It seem's that ODM is attempting to emulate an "orange revolution" mass protest and sit-in as a strategy of pressuring the Kibaki group. So, far the only heat that has had any effect on a smooth transition of the Kibaki power grab is coming from disorganized groups in the slums of Nairobi and the provinces of Rift Valley, Western, [muslim majority ]Coast, and Nyanza.

    And just this morning Joseph Karoki writes that Ugandan Militia's in Kenya

    Ugandan troops have entered Nyanza Province to help secure safe passage of oil trucks bound for Kampala.

    We'll have to wait and see what this development actually means.

    Posted by: BenIAM | Jan 3, 2008 2:07:25 PM | 17

    Thanks BenIAM

    A solution will be difficult. Kibaki is afraid of being courtmarshalled if Raila becomes president.

    Maybe Raila should promise an amnesty or something like that.

    And fast please because the whole of Kenia goes down in the mess.

    Posted by: b | Jan 3, 2008 2:24:49 PM | 18

    the nation carried the AG's full stmt here

    parts of uganda almost ran out of fuel (and other items) tues & wed due to their supply line being temporarily cut off. that's probably a main reason for the troops, though it was also reported on tuesday that the army was deployed to the border to handle any volume of displaced kenyans crossing into uganda. guaranteeing supply lines is probably the key reason though.

    wednesday editorial in the uganda's new vision: Fuel crisis could have been averted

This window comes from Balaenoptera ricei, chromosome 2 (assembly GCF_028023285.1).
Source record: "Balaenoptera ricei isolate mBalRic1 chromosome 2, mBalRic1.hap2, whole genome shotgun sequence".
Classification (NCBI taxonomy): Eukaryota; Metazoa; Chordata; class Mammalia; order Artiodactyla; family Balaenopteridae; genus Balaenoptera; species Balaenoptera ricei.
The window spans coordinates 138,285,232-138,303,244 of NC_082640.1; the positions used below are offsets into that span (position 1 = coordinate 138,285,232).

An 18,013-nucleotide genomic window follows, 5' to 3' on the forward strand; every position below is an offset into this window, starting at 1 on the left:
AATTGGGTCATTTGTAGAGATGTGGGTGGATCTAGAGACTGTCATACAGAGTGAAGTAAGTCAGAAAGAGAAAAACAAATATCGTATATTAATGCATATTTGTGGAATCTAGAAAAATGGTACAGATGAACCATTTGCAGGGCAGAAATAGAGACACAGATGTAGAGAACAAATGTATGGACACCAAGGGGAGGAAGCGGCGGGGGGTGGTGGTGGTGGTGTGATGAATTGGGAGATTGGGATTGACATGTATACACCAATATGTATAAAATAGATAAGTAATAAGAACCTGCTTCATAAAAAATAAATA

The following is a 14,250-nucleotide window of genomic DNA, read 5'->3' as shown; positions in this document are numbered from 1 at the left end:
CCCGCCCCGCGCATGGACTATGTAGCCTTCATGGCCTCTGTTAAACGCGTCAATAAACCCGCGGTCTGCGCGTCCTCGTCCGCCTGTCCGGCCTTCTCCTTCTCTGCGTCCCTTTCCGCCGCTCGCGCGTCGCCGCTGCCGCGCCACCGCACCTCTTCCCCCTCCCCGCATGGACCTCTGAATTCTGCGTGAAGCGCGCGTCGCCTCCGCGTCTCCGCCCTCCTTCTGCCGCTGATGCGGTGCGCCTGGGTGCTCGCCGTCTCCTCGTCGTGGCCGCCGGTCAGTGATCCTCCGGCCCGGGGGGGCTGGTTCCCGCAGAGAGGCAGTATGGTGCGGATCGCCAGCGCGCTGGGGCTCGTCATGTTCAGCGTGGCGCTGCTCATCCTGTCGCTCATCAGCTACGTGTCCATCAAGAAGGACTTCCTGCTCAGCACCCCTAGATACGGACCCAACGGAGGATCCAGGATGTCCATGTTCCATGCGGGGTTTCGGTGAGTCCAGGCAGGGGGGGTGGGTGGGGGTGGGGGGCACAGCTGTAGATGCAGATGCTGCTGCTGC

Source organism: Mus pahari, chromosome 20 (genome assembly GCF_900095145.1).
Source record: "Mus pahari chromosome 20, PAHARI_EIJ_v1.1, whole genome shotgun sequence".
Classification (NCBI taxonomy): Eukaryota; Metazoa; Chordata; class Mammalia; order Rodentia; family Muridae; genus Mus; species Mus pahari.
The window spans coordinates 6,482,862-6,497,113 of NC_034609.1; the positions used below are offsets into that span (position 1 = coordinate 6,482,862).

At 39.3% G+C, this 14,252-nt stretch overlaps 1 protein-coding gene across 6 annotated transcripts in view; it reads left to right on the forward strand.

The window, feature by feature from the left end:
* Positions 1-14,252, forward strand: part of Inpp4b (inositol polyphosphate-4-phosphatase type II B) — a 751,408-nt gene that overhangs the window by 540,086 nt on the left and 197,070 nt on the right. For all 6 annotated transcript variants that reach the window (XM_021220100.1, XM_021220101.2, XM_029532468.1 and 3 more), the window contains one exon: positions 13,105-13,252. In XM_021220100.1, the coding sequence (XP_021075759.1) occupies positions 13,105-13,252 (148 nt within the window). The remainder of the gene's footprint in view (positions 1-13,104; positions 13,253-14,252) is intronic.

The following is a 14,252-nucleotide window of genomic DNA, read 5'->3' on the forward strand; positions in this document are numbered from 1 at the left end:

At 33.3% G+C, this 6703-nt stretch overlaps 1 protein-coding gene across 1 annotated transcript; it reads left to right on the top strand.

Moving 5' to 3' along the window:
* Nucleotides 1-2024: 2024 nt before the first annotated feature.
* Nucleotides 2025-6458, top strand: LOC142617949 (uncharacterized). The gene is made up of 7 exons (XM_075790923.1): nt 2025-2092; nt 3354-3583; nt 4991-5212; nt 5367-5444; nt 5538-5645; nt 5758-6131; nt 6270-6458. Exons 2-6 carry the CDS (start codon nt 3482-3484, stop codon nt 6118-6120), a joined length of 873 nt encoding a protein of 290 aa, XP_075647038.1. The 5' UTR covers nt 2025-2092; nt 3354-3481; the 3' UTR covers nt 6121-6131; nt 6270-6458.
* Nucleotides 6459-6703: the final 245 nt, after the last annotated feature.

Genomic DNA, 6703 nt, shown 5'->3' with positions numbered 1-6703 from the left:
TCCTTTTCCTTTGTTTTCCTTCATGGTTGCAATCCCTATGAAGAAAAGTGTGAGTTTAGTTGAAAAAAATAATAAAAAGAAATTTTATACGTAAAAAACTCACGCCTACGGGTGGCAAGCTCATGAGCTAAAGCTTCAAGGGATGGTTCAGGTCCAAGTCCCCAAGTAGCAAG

UGANDA is experiencing one of its worst fuel crises in recent history. The crisis, sparked off by post-election violence in Kenya, Uganda’s gateway to the sea, has not only exposed our vulnerability to any turmoil in Kenya, but also showed lack of pro-active planning by the concerned authorities.


    The responsible department should have therefore, taken the necessary precaution to mitigate any disruption in fuel supplies.

    Even under the liberalisation policy, Uganda should have a national oil reserve to stabilise fuel prices in times of crisis like now.

    Perhaps it time to rethink whether strategic resources like fuel, should be entirely left in private hands.

    Oil has a ripple effect on the entire economy. In less than three days of the shortage, pump prices have more than quadrupled, sending transport fares sky-rocketing.

    article from the same on the prices Kampala runs out of fuel, fares shoot up

    today's editorial in uganda's daily monitor: Fuel crisis is big lesson for us

    Within hours of violence erupting in Kenya following the country’s disputed polls, an unprecedented shortage of fuel and subsequently the rise in fuel prices rocked the country.

    By yesterday, the queues at fuel stations had more or less disappeared, not because supplies had been restored but because many motorists had exhausted their reserves running from one station to another where they were told they could get a few drops.

    A litre of petrol had shot up to as high as Shs10, 000 especially on the black market. The response by government, promising that the country still has reserves and was working on alternative routes to bring in fuel came too late to prevent speculators from taking advantage of the situation.

    The Minister for Energy, Mr Daudi Migereko, has told the nation that alternatives are being worked out.

    His comments are coming too late and are likely not to have any impact on mitigating the prices that have already shot through the roof. It is unfortunate that country that knows it has no open access to the sea could allow itself to run without official reserves only relying on a agreement with local oil dealers to reserve some stocks that can sustain the country for a few months in an emergency.